10 Powerful Mindset Changes to Practice Self-Love when You’re a Compulsive People Pleaser/Codependent

10 Powerful Mindset Changes to Practice Self-Love when You’re a Compulsive People Pleaser/Codependent

Are you someone who willingly, or unwillingly, gives your power away to others?  As noted in Psychology Today, “Any time you allow someone to have a negative influence over the way you think, feel, or behave, you are giving them power over your life. This will rob you of the mental strength you need to reach your greatest potential.” Does that sound familiar? Do you find that you will do almost anything, including sacrificing your own needs, in order to make someone else happy?  We have all done this at times, but when people pleasing is habitual, compulsive and subconscious, it can be detrimental to our physical, mental, emotional, social, and spiritual health. As a child in a family with addiction, trauma, or other dysfunction, we often learn strategies to keep relationships going that could help meet our most basic needs, such as: safety, security, love, food, shelter, clothing, etc.  For example, we may have learned “making mom happy” was the way we received affection.  Or, if we learned to keep the house picked up, dad would be pleased, drink less, and be, therefore, less likely to become angry.  These strategies, while meeting our needs, can become dysfunctional strategies in adulthood when we subconsciously and almost “blindly” do anything we can to keep our spouse, boss, friend, or family member happy and pleased. When that happens, you can find yourself in a relationship where you deprive yourself of “self-love” and care, because you believe that someone else’s needs are more important than your own or that you are undeserving or unworthy of safe, healthy, nurturing love from others. If this sounds familiar...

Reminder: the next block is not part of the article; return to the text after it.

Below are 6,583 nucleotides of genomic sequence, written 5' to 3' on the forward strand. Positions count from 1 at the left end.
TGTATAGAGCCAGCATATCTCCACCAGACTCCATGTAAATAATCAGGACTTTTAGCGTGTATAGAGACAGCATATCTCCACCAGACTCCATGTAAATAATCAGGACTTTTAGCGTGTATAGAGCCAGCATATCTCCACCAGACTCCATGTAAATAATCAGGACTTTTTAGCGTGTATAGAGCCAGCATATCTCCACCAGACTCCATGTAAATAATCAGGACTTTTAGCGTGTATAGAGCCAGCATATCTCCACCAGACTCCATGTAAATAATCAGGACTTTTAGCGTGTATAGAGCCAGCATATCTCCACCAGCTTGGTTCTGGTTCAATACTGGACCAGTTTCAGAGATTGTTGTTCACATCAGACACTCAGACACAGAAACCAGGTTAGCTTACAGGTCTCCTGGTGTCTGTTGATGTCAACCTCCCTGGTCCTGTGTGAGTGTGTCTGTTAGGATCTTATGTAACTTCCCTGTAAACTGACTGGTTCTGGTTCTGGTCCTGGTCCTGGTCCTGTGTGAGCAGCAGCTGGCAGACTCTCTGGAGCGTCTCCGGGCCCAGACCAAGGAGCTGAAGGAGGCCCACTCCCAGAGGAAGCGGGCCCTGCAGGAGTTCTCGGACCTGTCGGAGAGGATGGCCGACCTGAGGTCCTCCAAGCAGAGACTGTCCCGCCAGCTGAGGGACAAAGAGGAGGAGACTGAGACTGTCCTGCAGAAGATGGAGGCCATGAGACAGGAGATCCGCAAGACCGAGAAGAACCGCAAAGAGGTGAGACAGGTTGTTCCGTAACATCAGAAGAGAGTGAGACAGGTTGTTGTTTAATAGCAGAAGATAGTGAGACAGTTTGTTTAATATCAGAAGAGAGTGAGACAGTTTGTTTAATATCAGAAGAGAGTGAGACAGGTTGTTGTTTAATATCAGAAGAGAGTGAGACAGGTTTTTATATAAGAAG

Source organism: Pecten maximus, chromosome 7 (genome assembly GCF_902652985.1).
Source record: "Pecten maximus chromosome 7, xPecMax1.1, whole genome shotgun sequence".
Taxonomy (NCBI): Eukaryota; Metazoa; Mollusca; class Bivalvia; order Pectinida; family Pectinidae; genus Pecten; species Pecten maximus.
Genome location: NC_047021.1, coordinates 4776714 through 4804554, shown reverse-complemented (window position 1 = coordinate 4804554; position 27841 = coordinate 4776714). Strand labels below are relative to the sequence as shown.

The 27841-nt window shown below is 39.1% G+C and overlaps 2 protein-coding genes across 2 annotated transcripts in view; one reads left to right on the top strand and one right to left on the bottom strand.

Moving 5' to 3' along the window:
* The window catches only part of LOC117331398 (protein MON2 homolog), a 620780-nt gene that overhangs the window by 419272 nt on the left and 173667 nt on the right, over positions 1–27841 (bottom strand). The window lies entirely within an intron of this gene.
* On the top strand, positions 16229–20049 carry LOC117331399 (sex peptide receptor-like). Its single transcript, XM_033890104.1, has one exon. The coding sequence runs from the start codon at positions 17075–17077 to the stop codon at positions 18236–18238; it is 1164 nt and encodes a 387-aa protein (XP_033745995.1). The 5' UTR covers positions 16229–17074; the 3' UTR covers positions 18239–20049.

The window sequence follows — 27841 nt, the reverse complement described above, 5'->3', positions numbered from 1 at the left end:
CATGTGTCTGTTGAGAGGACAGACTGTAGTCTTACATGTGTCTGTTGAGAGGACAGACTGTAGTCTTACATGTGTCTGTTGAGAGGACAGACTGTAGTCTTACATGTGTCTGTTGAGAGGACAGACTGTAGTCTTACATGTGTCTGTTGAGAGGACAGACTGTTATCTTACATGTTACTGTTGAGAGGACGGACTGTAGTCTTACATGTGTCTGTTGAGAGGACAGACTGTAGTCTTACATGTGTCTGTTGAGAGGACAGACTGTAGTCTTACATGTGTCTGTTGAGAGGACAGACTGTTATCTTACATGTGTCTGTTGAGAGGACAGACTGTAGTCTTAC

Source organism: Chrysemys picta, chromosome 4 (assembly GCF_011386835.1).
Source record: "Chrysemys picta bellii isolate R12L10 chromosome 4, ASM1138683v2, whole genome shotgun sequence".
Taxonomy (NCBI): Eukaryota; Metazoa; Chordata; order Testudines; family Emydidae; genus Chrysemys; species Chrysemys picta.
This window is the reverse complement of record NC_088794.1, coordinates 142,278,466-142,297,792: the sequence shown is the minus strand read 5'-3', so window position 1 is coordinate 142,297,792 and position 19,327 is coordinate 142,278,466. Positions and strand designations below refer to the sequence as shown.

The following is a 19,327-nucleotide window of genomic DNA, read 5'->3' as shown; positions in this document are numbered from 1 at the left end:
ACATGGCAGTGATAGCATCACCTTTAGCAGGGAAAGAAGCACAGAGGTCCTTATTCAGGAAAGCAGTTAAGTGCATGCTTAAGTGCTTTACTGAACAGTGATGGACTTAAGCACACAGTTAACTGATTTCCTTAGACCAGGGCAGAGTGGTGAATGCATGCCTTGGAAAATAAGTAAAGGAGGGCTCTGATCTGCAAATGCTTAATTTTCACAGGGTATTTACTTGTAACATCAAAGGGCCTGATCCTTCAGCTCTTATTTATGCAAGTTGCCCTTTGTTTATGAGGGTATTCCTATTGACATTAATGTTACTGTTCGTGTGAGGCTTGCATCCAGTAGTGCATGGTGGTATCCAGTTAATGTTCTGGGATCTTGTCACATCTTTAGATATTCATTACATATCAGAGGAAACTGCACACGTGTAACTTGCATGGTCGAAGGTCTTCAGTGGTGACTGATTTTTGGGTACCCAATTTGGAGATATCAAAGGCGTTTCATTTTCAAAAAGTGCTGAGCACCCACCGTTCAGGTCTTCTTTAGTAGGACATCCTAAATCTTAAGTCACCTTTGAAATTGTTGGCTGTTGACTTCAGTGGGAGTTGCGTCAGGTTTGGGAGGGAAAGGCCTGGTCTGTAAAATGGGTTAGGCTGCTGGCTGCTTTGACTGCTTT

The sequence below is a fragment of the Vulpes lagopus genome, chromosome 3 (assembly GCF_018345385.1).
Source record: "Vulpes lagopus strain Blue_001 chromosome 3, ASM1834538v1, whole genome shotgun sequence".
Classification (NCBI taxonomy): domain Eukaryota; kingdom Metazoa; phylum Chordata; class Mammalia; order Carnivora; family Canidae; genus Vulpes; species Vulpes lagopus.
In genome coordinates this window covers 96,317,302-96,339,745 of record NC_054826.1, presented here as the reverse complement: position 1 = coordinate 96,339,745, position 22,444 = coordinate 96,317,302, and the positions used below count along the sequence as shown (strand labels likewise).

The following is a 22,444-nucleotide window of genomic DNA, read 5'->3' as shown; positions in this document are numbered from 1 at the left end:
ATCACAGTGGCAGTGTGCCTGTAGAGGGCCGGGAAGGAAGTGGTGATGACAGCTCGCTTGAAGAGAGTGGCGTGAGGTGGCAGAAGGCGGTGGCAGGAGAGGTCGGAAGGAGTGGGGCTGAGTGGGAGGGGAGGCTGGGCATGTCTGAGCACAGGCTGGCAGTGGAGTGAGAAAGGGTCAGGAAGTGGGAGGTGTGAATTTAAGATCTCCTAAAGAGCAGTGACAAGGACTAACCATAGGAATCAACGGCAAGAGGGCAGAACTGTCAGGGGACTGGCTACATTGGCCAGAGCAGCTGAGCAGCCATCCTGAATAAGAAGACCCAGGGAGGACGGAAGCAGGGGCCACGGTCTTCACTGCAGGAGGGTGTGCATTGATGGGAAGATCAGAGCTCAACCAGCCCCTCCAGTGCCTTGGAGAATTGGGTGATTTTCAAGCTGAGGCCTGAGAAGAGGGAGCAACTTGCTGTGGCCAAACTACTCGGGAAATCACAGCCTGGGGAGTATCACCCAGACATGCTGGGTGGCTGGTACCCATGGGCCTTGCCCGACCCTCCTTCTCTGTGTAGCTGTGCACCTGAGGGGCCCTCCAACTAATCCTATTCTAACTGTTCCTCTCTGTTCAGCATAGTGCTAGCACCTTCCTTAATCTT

Men and Mental Health – The High Cost of Societal Pressure to ‘Be a Man’

Men and Mental Health – The High Cost of Societal Pressure to ‘Be a Man’

Joe* walked into my office feeling alone, sad, agitated, disconnected from family and friends, ashamed to “need” support from a therapist, and even guilty for not being able to “handle things on his own.” In reality, he has an accomplished career, is a high achiever, is financially successful. He was completely at a loss as to how he has ended up in my office. I assure you, Joe is not alone! Yet, many of the men who come to me feel this confusion and pressure about seeking help due to the stigma of men and mental health. There are societal beliefs and pressures such as “men have to be tough and strong,” “men don’t cry,” “men are allowed to express anger, but not hurt or sadness,” “men must provide and protect,” and “men must achieve and perform.” Men have tremendous pressure to stay within the societal walls of what it means to “be a man.” In fact, while the stigma of mental illness has lessened over the past several years, it remains stubbornly strong among men, who are typically averse to admitting to any problem and convinced they can “handle” anything themselves, according to a recent news story. Men know that if they go outside of these societal norms, they can be seen as “weak,” “not a man,” or “feminine.” And, because of this pressure, men often are fighting depression, anxiety, addiction(s), trauma, or other mental health concerns that are not being treated. Those underlying issues can manifest in unhealthy actions. For example, men can express their deep sadness, loneliness, and hurt as anger, agitation, impatience, isolation, and irritability....